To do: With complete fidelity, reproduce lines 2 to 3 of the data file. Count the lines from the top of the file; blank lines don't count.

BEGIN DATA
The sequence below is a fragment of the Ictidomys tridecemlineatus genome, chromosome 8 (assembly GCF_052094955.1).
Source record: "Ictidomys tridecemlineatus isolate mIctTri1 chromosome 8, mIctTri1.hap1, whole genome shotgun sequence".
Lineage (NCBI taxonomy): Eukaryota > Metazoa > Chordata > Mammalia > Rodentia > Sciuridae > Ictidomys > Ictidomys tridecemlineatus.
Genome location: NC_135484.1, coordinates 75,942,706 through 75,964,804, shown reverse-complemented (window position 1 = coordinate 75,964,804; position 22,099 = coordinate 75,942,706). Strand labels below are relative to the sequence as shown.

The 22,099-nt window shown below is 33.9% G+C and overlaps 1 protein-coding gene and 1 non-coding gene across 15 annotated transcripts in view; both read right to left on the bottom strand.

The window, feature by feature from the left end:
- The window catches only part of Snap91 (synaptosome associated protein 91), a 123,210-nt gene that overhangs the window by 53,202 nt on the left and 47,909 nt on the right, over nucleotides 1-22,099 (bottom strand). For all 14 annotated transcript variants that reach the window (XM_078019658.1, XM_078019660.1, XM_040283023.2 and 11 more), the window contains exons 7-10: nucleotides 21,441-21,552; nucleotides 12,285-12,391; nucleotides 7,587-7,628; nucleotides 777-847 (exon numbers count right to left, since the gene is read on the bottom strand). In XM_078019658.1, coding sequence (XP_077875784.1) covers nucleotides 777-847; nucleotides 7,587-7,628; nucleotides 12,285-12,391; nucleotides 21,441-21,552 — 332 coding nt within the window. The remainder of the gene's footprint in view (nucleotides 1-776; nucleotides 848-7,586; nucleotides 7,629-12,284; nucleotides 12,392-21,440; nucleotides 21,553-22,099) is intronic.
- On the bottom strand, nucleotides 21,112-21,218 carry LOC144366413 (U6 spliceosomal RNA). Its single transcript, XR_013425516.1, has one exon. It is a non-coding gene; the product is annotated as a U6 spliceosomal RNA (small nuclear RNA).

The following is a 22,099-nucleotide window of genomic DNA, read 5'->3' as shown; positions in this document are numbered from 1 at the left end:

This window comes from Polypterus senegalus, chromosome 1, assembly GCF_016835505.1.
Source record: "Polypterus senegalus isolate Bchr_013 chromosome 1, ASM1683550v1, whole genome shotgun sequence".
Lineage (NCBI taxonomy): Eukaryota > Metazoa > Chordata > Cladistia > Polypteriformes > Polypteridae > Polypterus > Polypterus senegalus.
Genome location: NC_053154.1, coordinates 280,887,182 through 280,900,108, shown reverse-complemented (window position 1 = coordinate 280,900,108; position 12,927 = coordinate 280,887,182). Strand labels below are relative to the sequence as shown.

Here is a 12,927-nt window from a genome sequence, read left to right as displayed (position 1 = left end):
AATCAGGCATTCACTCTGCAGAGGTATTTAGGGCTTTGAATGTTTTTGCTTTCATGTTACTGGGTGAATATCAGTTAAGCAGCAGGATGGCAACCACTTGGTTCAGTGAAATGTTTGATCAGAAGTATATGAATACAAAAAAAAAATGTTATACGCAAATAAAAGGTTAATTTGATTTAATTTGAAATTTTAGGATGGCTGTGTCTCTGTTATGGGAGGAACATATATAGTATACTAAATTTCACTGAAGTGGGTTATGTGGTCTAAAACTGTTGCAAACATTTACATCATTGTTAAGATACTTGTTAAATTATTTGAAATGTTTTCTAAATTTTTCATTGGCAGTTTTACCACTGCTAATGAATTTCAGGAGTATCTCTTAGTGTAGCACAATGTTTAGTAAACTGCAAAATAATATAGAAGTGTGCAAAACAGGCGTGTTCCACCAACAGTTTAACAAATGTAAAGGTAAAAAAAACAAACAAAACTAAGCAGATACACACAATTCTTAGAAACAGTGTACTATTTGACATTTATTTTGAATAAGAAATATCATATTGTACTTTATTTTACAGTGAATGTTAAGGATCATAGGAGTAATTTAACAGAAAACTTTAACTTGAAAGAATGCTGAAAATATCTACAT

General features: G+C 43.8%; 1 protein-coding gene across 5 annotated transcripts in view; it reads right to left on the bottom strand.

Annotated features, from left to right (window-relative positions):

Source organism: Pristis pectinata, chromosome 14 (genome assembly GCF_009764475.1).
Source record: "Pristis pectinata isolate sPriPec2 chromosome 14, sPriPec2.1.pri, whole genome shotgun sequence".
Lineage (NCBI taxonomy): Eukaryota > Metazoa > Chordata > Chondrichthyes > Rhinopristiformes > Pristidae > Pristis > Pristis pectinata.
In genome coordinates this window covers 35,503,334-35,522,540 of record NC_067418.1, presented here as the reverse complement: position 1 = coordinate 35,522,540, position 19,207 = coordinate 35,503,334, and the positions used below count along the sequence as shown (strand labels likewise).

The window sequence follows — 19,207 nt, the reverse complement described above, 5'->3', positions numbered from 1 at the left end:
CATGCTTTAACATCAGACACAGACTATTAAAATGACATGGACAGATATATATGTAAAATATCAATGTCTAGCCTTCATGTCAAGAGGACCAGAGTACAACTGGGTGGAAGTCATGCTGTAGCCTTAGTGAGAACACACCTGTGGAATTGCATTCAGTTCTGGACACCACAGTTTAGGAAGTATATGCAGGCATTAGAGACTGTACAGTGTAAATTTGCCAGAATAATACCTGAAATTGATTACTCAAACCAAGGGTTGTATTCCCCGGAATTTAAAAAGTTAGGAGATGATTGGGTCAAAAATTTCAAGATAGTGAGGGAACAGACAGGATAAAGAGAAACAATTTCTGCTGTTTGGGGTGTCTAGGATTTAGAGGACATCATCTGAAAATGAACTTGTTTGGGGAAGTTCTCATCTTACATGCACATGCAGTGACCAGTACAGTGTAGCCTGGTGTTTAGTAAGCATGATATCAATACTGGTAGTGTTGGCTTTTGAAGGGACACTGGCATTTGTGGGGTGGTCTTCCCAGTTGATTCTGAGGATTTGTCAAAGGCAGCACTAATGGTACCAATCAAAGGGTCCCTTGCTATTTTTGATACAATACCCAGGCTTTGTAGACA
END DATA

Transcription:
Source record: "Ictidomys tridecemlineatus isolate mIctTri1 chromosome 8, mIctTri1.hap1, whole genome shotgun sequence".
Lineage (NCBI taxonomy): Eukaryota > Metazoa > Chordata > Mammalia > Rodentia > Sciuridae > Ictidomys > Ictidomys tridecemlineatus.